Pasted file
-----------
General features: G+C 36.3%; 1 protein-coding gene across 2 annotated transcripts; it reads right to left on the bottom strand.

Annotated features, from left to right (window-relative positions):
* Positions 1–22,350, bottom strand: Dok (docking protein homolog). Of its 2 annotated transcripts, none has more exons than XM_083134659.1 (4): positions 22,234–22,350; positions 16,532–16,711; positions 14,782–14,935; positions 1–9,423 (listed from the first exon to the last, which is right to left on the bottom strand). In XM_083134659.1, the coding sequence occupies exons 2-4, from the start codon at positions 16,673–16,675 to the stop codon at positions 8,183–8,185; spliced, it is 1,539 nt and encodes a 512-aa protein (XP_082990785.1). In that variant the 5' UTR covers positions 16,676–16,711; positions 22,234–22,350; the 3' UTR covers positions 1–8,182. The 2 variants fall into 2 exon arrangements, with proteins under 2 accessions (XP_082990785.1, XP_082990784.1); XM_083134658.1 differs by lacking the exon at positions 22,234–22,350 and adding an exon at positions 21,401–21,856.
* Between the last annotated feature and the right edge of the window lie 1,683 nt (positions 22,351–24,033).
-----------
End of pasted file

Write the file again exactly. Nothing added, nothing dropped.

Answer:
General features: G+C 36.3%; 1 protein-coding gene across 2 annotated transcripts; it reads right to left on the bottom strand.

Annotated features, from left to right (window-relative positions):
* Positions 1–22,350, bottom strand: Dok (docking protein homolog). Of its 2 annotated transcripts, none has more exons than XM_083134659.1 (4): positions 22,234–22,350; positions 16,532–16,711; positions 14,782–14,935; positions 1–9,423 (listed from the first exon to the last, which is right to left on the bottom strand). In XM_083134659.1, the coding sequence occupies exons 2-4, from the start codon at positions 16,673–16,675 to the stop codon at positions 8,183–8,185; spliced, it is 1,539 nt and encodes a 512-aa protein (XP_082990785.1). In that variant the 5' UTR covers positions 16,676–16,711; positions 22,234–22,350; the 3' UTR covers positions 1–8,182. The 2 variants fall into 2 exon arrangements, with proteins under 2 accessions (XP_082990785.1, XP_082990784.1); XM_083134658.1 differs by lacking the exon at positions 22,234–22,350 and adding an exon at positions 21,401–21,856.
* Between the last annotated feature and the right edge of the window lie 1,683 nt (positions 22,351–24,033).